16th Jun 2010, 09:52
Update, June 16, 2010
The odometer rolled past 155000 miles without further CEL episodes. That problem is solved!
The power lock on the driver’s side rear door wasn’t working properly. It took 3 “kicks” by the lock solenoid to open the door. I took the door panel off, peeled the plastic film back and sprayed some silicone on the lock mechanism. It’s fixed. It looks like I have to do the right rear also.
I found a misfire on one of the cylinders. Therefore I replaced the plugs and wires (about $70).
There was still a little throttle stickiness even though I cleaned that throttle body inside and out really well. I took the cable off at the throttle body and squirt some lubricant into the cable housing. Problem solved.
A heat shield rattled. I removed the heat shield and the rattle is gone.
The ‘09/10 winter was a really tough on cars. The rust is advancing from the salt, in particular on the rear wheel arches. Extreme low temperatures, rough, icy roads, ruts and potholes gave the suspension parts a major beating. The front end got really noisy and the struts leaked. I replaced the front struts, dust bellows and strut mounts for $260 in parts. Advance Auto Parts loaned me a spring compression tool. It took me about 3 hours. Now I am sure I could do it in two hours or less.
Even after replacing the struts there was still a significant knock. It was particularly strong on uneven slow paced roads, and less so when turning. This indicates worn sway bar links. When turning, these links are under load which inhibits the knocking. I bought Moog links for $62. The hardest part was removing the old links. Wrenches didn’t work. The impact wrench rounded the nuts. The 3” cut off tool didn’t go all the way there, and the air chisel was too weak. I succeeded with a die grinder and finished it off with a hand chisel and hammer. It was a great excuse to buy tools! It’s now all quiet in the front.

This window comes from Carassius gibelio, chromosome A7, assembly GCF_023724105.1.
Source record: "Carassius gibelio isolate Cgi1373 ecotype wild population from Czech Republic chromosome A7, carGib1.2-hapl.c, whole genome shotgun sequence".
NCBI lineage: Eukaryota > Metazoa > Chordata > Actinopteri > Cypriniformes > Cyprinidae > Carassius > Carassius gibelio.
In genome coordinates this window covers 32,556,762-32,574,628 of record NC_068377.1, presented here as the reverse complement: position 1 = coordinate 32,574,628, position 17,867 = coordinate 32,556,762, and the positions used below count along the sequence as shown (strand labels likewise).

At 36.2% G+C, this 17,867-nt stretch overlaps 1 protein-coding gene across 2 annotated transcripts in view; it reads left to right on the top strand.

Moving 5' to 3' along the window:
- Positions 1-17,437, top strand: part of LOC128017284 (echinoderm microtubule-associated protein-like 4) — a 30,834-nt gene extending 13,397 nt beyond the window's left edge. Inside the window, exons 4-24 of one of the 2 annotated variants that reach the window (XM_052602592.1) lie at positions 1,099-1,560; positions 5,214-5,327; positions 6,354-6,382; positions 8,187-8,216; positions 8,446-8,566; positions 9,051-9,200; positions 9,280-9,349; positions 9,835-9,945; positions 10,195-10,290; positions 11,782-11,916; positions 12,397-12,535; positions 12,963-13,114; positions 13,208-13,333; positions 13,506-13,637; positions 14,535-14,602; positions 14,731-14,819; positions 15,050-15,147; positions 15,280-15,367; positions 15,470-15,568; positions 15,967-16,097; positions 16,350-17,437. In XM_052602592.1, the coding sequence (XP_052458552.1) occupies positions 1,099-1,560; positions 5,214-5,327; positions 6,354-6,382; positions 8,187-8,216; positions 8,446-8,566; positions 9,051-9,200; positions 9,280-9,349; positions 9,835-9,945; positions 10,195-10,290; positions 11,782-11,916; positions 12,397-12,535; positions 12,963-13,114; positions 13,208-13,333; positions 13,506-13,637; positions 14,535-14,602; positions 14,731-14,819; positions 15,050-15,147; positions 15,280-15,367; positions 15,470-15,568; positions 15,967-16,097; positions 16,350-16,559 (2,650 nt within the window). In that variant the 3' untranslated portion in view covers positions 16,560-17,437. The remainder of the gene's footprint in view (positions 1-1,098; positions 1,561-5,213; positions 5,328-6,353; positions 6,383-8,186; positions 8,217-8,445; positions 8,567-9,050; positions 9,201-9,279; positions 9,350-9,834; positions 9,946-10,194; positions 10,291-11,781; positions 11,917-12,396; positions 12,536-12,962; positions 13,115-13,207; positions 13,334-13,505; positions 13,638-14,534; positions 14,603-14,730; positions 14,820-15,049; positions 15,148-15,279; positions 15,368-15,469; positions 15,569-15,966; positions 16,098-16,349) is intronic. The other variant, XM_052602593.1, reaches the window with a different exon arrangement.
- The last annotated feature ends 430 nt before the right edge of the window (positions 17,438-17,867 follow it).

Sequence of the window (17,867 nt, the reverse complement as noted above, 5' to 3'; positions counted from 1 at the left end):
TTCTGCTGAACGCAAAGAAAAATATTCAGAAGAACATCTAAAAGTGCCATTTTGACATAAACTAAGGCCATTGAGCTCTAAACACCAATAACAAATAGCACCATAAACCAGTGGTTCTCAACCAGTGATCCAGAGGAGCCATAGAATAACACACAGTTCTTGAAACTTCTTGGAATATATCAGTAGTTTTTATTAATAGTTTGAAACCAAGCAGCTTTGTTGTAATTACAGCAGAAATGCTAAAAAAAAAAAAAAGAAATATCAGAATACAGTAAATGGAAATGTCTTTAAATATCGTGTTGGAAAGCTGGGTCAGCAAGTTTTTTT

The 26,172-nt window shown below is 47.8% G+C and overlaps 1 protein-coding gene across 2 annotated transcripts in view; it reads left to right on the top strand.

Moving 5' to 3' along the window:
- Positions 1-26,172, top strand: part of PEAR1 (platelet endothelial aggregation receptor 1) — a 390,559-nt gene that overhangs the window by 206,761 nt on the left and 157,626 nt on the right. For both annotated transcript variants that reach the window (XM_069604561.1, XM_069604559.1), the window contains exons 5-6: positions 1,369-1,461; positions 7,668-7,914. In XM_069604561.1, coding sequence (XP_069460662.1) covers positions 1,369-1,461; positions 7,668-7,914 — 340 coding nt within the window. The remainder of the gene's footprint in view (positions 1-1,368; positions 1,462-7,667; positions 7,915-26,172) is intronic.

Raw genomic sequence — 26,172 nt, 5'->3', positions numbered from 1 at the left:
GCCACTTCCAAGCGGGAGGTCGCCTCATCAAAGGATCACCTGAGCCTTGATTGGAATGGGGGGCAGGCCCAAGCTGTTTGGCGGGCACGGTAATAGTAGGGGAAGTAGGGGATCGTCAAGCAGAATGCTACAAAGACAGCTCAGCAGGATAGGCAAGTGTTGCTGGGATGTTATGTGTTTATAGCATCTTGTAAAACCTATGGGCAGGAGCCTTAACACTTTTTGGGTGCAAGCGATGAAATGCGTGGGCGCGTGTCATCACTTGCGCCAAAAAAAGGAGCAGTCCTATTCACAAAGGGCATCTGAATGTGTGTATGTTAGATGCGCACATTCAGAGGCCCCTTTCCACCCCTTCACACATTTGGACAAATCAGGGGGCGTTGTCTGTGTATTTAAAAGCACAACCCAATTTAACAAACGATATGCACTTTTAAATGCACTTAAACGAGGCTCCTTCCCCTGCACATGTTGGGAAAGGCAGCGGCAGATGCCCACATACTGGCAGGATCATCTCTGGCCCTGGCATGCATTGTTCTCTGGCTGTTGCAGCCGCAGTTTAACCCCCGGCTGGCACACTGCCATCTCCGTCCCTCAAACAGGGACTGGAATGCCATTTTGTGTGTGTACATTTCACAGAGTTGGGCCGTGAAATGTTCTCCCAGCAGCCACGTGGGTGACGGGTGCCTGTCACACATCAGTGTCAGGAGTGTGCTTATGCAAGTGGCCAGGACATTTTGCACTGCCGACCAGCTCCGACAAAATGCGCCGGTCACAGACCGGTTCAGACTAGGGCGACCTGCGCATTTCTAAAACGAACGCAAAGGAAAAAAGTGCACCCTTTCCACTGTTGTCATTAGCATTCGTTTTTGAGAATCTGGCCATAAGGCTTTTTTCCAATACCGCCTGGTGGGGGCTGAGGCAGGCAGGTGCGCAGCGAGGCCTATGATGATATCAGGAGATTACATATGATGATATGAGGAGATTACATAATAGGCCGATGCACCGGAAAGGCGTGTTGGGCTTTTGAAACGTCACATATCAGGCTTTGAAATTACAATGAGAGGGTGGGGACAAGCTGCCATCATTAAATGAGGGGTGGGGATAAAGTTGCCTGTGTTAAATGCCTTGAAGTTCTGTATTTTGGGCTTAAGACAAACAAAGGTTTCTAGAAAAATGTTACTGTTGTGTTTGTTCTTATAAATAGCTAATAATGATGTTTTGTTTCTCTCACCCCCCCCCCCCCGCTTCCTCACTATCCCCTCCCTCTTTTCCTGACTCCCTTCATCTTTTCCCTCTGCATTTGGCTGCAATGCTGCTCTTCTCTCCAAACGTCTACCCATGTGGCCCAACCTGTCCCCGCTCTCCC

Hint: Moog brand sway bar links are quite beefy compared to the OEM links and have grease nipples. The problem is the joints are so big that the upper grease nipples will interfere with the lower ends of the struts. I took the upper nipples out and plugged the holes with pieces of rubber. (“No Honey, this is not junk, I need the torn bicycle handlebar grips for something eventually!” - “You are so resourceful!” – “Thanks!” – “Now, why don’t you paint the house?” – “It doesn’t have wheels.”)
Also, our oldest son got his driver’s license and promptly seized the Protégé. He cleaned out the interior and told me how messy I am. Next day he did something stupid at school. Consequently, dad took the car back. I appreciate the clean interior! After 2 weeks of suffering at the snide remarks of his peers I let him drive again. He doesn’t like stick shift, but he is getting good at it. The interior looks almost as messy as his room. I made him check the air in the tires and the engine oil… and let him pay for gas. The Protégé is fulfilling another purpose of the purchase.
The car kept pulling a little to the right. There was uneven brake wear because of sticking caliper sliders. I replaced the front rotors, pads and hardware. I whacked the rotors with a hammer to get them unseated. I took the slider sleeves out, cleaned them, sanded off a little corrosion at their exposed ends and gave them a new coat of high temp silicone grease. They slide with ease now. The hardest part was getting the rubber boots properly seated. Wagner rotors and pads by Rock-Auto: $113. You need 1 set of pads and 2 rotors. I accidentally bought 2 sets of pads. There are cheaper parts but I wasn’t to go that route. The brakes work great, but the slight pull is not completely gone. I assume I need an alignment, but I can live with it.